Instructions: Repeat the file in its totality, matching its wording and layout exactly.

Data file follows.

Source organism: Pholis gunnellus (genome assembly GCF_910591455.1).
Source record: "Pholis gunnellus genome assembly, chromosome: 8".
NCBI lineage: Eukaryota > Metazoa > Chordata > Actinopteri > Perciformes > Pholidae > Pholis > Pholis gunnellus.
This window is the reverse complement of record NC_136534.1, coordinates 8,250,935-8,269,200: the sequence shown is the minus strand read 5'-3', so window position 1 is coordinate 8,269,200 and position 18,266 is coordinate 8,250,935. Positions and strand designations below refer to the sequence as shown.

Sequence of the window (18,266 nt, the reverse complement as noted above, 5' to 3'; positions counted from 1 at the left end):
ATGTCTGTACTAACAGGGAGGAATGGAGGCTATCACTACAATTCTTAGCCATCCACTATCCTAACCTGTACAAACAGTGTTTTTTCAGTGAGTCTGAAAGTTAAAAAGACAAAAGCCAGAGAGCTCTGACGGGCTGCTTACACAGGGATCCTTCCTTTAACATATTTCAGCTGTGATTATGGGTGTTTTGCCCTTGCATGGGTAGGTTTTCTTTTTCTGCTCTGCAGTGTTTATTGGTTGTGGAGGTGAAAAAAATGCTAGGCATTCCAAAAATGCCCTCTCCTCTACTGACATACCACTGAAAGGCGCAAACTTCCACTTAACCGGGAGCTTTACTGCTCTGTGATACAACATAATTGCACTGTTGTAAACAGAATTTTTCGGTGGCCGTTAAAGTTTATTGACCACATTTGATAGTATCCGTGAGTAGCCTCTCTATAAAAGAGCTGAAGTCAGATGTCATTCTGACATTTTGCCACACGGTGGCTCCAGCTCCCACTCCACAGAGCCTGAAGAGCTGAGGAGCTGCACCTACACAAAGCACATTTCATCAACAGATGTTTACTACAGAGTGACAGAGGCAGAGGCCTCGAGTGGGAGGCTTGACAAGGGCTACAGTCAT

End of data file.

Source organism: Pholis gunnellus (genome assembly GCF_910591455.1).
Source record: "Pholis gunnellus genome assembly, chromosome: 8".
NCBI lineage: Eukaryota > Metazoa > Chordata > Actinopteri > Perciformes > Pholidae > Pholis > Pholis gunnellus.
This window is the reverse complement of record NC_136534.1, coordinates 8,250,935-8,269,200: the sequence shown is the minus strand read 5'-3', so window position 1 is coordinate 8,269,200 and position 18,266 is coordinate 8,250,935. Positions and strand designations below refer to the sequence as shown.

Sequence of the window (18,266 nt, the reverse complement as noted above, 5' to 3'; positions counted from 1 at the left end):
ATGTCTGTACTAACAGGGAGGAATGGAGGCTATCACTACAATTCTTAGCCATCCACTATCCTAACCTGTACAAACAGTGTTTTTTCAGTGAGTCTGAAAGTTAAAAAGACAAAAGCCAGAGAGCTCTGACGGGCTGCTTACACAGGGATCCTTCCTTTAACATATTTCAGCTGTGATTATGGGTGTTTTGCCCTTGCATGGGTAGGTTTTCTTTTTCTGCTCTGCAGTGTTTATTGGTTGTGGAGGTGAAAAAAATGCTAGGCATTCCAAAAATGCCCTCTCCTCTACTGACATACCACTGAAAGGCGCAAACTTCCACTTAACCGGGAGCTTTACTGCTCTGTGATACAACATAATTGCACTGTTGTAAACAGAATTTTTCGGTGGCCGTTAAAGTTTATTGACCACATTTGATAGTATCCGTGAGTAGCCTCTCTATAAAAGAGCTGAAGTCAGATGTCATTCTGACATTTTGCCACACGGTGGCTCCAGCTCCCACTCCACAGAGCCTGAAGAGCTGAGGAGCTGCACCTACACAAAGCACATTTCATCAACAGATGTTTACTACAGAGTGACAGAGGCAGAGGCCTCGAGTGGGAGGCTTGACAAGGGCTACAGTCAT